A sprint cycle is a repeatable process you’ll go through every time you manage and plan a sprint. The steps of the process will stay the same—what will change are the insights you learn at the end of a sprint and how you apply them to make the next sprint even more effective.

How the process works

At Anima, we follow Agile frameworks very often. It helps us quickly understand our clients’ immediate goals and help clear those as soon as possible. Note that this isn’t rushed work; rather, the pace at which we would operate would be hyper-focused. This is how Agile helps our consultancy provide accurate and ideal deliverables for each client.

Agile methodology is commonly used by both Scrum and Kanban enthusiasts. They use this framework religiously as it has proven tactics to ensure efficient results: Results like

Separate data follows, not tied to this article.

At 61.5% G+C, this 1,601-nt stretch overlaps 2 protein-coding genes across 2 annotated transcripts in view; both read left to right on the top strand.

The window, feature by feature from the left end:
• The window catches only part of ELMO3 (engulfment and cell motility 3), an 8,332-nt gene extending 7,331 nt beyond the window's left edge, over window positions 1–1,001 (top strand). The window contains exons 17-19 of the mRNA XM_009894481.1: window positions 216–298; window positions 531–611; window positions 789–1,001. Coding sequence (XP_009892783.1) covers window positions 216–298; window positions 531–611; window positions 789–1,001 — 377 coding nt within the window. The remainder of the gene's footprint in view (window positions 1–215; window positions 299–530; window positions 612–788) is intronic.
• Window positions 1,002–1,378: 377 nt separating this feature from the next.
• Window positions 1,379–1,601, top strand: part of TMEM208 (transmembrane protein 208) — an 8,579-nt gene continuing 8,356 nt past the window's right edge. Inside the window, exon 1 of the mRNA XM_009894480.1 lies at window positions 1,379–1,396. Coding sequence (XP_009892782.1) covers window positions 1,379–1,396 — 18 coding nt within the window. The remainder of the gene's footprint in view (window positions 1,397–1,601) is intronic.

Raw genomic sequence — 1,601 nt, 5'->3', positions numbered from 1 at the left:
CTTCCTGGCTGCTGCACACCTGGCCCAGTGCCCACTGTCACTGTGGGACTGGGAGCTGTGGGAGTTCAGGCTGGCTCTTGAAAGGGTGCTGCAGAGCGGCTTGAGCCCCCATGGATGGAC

• 2x – 4x acceleration in time to market and new project delivery
  • 15% – 20% reductions in development costs
  • Most importantly, 90% employee engagement

It’s easy to see why. Like organizational transformation objectives, achieving agile at scale requires companies to address their full operating model. They must embrace change. And they must support this agile transformation—completely and visibly—from the top.

Anima’s Approach to Agile at Scale

Taking agile beyond pilots and scattered initiatives requires great changes in processes, habits, and even mindsets. It also requires careful timing and coordination. We work with clients at every step of their agile-at-scale journey.

  • Understand the starting point. Our customized approach starts with understanding where an organization is. Proprietary assessments, such as our agile maturity assessment, help us gauge capabilities, competencies, and willingness to change—and benchmark against best-in-class peers. By understanding a client’s readiness for enterprise agility, we can shape recommendations and strategies to fit their unique environment.